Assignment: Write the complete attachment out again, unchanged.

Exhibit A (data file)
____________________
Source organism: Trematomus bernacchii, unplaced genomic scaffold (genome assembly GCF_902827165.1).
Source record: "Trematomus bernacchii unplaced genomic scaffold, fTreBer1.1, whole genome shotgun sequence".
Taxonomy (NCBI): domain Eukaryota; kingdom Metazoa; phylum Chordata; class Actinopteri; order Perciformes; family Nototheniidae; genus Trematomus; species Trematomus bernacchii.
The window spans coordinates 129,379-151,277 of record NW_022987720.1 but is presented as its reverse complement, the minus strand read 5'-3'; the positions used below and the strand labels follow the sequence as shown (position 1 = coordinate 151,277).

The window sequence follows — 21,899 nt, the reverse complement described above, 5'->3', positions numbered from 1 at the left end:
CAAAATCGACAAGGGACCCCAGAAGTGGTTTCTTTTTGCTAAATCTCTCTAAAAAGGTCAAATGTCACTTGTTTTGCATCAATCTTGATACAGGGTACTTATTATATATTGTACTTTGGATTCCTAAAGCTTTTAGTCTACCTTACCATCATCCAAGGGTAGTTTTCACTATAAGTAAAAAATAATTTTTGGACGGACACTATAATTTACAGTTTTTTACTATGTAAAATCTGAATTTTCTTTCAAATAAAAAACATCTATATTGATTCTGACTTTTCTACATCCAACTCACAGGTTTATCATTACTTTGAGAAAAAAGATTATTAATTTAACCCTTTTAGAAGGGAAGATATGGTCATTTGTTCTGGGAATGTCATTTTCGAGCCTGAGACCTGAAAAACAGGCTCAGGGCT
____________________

Source organism: Trematomus bernacchii, unplaced genomic scaffold (genome assembly GCF_902827165.1).
Source record: "Trematomus bernacchii unplaced genomic scaffold, fTreBer1.1, whole genome shotgun sequence".
Taxonomy (NCBI): domain Eukaryota; kingdom Metazoa; phylum Chordata; class Actinopteri; order Perciformes; family Nototheniidae; genus Trematomus; species Trematomus bernacchii.
The window spans coordinates 129,379-151,277 of record NW_022987720.1 but is presented as its reverse complement, the minus strand read 5'-3'; the positions used below and the strand labels follow the sequence as shown (position 1 = coordinate 151,277).

The window sequence follows — 21,899 nt, the reverse complement described above, 5'->3', positions numbered from 1 at the left end:
CAAAATCGACAAGGGACCCCAGAAGTGGTTTCTTTTTGCTAAATCTCTCTAAAAAGGTCAAATGTCACTTGTTTTGCATCAATCTTGATACAGGGTACTTATTATATATTGTACTTTGGATTCCTAAAGCTTTTAGTCTACCTTACCATCATCCAAGGGTAGTTTTCACTATAAGTAAAAAATAATTTTTGGACGGACACTATAATTTACAGTTTTTTACTATGTAAAATCTGAATTTTCTTTCAAATAAAAAACATCTATATTGATTCTGACTTTTCTACATCCAACTCACAGGTTTATCATTACTTTGAGAAAAAAGATTATTAATTTAACCCTTTTAGAAGGGAAGATATGGTCATTTGTTCTGGGAATGTCATTTTCGAGCCTGAGACCTGAAAAACAGGCTCAGGGCT